Well I am glad I saw that – ‘Bliss’ in its German version. It was very interesting indeed to see a different interpretation, and I am coming to love the music very much. However, I wouldn’t give the Hamburg version the honours. The production design and direction was unattractive, IMO. Some of the singers – particularly Betty (Hellen Kwon) and Alex (Viktor Rud) were improvements on the OA cast, but I can’t say that I preferred the Harry Joy or the Honey B. Certainly we like to hear the high notes hit strongly and accurately; but it is not so good to have to trade off delicate interpretation and good acting. Also, with all due respect, Harry looked decidedly unattractive, making the storyline even more unlikely than it already is.
Simone Young’s orchestra was marvellous. It was unusual to have the singing in English and the surtitles in German (but a useful change from the singing in Russian and the surtitles in Spanish, which was the case last weekend). I couldn’t say quite what era the production was supposed to be set in. It looked like the present day, except cheap and tacky – perhaps that what the designer and director think Australia is like. But then Harry Joy wore his white suit and shoes, and Mrs Dalton looked like Maggie Thatcher. The bedlam scene was set in a rubbish dump, with which we were then stuck for the whole of the second act. Instead of the Elysium of nature, the finale was therefore set in the rubbish dump, which by then had spouted bits of greenery. Honey B turned up dressed as a....bee, and the dump transmogrified into a hive. Or possibly a honey pot. Which was somewhat more disturbing than Neil Armfield’s peat moss and plantings. OA did the beautiful ending much better. And the explosion.
If you haven’t seen the opera, all this will either make you very curious, or bore you silly.
In other news, I made a local acquaintance today, and was introduced to Hamburg. Christian, the driver/guide from the hotel drove me around for a few hours in his nice Audi. We started with the local ‘willages’, and as I surmised yesterday, we are in millionaire territory around here. Hamburg vies only with Bremen for the highest number of millionaires per square inch. They are merchants, notaries, shipowners, and vote conservative en bloc, according to Christian.
Hamburg is actually an inland port – 70 kms from the North Sea. Yet it is the largest port in Europe – 75 square kilometres – and second only to Rotterdam in the number of containers it moves: 10 million per year. In fact, it is Containerland around here. I saw containers used as billboards and containers used as art installations. They worship containers. The Queen Mary can, and does, come into the Hamburg port, but it has to wait for the flood tide. Everyone gets excited and bands play along the riverbanks.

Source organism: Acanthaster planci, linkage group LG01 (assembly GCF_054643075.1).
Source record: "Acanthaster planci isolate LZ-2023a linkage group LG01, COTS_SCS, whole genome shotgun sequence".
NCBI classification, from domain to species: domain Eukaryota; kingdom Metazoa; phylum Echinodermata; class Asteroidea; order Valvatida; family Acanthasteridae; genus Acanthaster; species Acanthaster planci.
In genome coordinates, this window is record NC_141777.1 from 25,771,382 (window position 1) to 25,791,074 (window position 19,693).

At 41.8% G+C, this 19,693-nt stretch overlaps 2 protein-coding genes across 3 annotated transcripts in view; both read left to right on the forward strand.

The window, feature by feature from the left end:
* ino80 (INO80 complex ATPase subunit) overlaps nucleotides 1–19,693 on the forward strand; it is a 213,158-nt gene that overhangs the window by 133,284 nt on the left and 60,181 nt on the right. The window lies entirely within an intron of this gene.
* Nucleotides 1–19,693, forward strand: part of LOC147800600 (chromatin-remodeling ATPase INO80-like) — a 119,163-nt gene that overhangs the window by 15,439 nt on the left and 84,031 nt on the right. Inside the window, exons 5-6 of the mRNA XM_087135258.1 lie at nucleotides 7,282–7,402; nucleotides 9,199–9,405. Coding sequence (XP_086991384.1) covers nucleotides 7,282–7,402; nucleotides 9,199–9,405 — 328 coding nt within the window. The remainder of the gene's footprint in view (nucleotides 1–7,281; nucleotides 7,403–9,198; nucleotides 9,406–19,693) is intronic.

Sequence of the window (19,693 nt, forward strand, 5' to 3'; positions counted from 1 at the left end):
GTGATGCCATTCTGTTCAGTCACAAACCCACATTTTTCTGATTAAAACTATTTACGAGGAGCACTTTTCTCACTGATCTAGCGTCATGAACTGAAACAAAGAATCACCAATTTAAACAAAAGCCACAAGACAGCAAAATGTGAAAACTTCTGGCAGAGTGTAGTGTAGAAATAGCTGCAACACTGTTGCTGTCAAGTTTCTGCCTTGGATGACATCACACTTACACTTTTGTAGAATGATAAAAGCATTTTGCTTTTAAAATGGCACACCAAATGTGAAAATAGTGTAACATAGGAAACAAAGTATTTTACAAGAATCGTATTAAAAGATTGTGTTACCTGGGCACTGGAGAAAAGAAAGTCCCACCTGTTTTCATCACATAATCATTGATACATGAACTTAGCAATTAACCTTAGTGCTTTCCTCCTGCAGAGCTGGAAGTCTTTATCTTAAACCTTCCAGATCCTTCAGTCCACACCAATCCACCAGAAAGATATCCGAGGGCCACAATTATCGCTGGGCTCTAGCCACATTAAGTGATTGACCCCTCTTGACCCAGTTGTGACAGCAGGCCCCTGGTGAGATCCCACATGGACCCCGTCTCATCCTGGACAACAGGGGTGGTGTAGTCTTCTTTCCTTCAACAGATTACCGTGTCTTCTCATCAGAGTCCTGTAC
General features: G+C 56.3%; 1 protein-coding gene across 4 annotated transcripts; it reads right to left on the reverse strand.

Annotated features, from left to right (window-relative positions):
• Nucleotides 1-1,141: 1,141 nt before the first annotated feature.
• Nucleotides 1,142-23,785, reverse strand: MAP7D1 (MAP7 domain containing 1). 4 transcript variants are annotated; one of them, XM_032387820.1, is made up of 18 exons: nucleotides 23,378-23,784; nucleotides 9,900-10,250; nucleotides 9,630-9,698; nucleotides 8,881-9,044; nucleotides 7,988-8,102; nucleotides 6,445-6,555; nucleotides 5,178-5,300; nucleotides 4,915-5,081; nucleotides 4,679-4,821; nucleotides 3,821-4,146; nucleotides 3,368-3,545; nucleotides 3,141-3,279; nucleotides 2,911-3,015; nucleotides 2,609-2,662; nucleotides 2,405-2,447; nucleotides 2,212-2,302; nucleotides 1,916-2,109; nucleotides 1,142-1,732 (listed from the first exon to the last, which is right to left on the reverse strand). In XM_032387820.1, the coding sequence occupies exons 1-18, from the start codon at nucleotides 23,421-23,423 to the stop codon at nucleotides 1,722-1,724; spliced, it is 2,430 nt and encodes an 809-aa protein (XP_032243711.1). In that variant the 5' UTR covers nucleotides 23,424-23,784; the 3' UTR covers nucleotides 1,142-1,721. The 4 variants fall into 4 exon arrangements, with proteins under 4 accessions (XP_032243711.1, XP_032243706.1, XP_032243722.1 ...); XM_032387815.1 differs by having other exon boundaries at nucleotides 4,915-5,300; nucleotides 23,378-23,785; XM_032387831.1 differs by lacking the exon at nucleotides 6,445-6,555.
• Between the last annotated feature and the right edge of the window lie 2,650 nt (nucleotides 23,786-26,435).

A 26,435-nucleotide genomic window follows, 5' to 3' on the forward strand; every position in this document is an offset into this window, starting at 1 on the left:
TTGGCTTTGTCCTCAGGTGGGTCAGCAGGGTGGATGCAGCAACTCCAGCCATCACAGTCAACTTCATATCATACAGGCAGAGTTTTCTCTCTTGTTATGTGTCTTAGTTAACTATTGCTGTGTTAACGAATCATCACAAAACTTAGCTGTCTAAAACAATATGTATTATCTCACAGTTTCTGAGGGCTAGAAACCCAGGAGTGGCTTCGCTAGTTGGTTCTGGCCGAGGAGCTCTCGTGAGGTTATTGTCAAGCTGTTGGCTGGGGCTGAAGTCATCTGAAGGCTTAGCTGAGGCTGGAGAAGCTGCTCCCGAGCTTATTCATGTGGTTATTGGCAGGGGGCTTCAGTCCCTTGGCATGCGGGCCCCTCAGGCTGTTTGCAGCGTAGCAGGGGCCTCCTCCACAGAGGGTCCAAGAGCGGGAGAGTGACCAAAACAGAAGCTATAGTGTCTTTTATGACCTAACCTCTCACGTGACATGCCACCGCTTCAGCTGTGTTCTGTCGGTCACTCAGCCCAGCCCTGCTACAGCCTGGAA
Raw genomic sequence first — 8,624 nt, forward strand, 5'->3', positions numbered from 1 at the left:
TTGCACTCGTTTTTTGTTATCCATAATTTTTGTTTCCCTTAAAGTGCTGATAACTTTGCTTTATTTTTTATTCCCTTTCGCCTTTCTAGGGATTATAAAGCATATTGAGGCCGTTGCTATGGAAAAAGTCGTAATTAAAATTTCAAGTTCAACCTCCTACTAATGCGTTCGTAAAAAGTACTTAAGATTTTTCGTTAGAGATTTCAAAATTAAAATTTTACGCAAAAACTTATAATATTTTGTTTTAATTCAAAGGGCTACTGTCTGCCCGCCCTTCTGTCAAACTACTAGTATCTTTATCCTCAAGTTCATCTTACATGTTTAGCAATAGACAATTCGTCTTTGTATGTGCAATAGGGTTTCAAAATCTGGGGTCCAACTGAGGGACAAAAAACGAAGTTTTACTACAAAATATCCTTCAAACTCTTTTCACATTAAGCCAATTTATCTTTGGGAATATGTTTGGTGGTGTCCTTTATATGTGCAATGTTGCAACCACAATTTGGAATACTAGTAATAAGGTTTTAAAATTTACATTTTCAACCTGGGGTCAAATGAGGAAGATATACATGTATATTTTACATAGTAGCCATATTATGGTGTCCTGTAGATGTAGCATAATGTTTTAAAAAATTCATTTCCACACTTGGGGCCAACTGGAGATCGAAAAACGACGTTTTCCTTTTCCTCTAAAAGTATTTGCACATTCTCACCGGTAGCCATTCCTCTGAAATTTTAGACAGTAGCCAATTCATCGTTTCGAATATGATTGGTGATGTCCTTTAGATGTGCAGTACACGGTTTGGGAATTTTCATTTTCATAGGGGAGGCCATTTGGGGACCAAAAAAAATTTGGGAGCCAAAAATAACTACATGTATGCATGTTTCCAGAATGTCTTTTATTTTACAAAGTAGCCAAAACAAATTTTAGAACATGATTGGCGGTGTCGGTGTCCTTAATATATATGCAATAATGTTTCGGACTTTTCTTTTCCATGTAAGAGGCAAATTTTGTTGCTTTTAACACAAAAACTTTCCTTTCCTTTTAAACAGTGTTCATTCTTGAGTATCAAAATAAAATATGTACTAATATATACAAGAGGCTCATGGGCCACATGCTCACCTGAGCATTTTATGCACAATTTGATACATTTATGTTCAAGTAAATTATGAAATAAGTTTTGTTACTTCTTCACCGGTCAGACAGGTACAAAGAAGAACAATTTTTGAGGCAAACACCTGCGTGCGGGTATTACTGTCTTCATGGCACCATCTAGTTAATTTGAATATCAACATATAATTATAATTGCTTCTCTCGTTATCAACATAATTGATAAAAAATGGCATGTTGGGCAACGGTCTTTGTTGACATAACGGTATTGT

The other ubiquitous things in Hamburg are the container loading cranes. These are silhouetted on every horizon. There are pretty riverside walks, a lake with sailing boats, a sandy man-made beach, lush green parks and up-market cafes – and in the background of every view, the cranes.
|John, Paul, Ringo and George. And me.|
But there was one exciting spot where there are no cranes – the seedy laneway in Reeperbahn, the red light district, where the ‘Indigo’ Club stands. This was the site of The Beatles’ first German performance in August 1960, and the launch of their career. Moreover – just so you realise the significance of finding this spot – I am the proud owner of a copy of the LP record made in Hamburg that year, entitled, appropriately enough, ‘The Beatles In Hamburg’. This precious object I have left in Sydney in the safe and appreciative hands of Dan, who at least owns a turntable.
|Christian & Carl's|
Christian and I toured Hamburg’s districts in his car, walked around a little at the port and in the largest cathedral, St Michel (Lutheran of course), and had lunch at a bistro in the new Haffencity redevelopment area, opposite the partially-finished new concert hall (which is going to look fabulous when it’s done). The bistro in question, ‘Carl’s, is owned by the same person as owns my hotel, a rich shipowner. I speculated over lunch as to why a rich shipowner would want to get into the hospitality business. Christian replied: ‘but they need their hobbies’.
I asked how Hamburg had fared in WWII. It seems that it was badly bombed, with 40,000 lives being lost in one night in 1943. Much of the city centre is thus reconstruction, although the Louis C Jacob, being further out, escaped. The blackened steeple of the St Nikolai church has been left looming over the modern buildings as a bleak reminder. Hamburg is, though, a pretty and liveable city. It has a lake in the centre, and 2500 canals (‘more than Venice’).
Finally, for those of you following my beer-drinking career, I sampled a local brew at lunchtime: Ratsherrn Bio-Pilsener vom Fass. I don’t know what that means; I took it on faith, trusting in Christian and ‘Carl’s’. It was quite nice.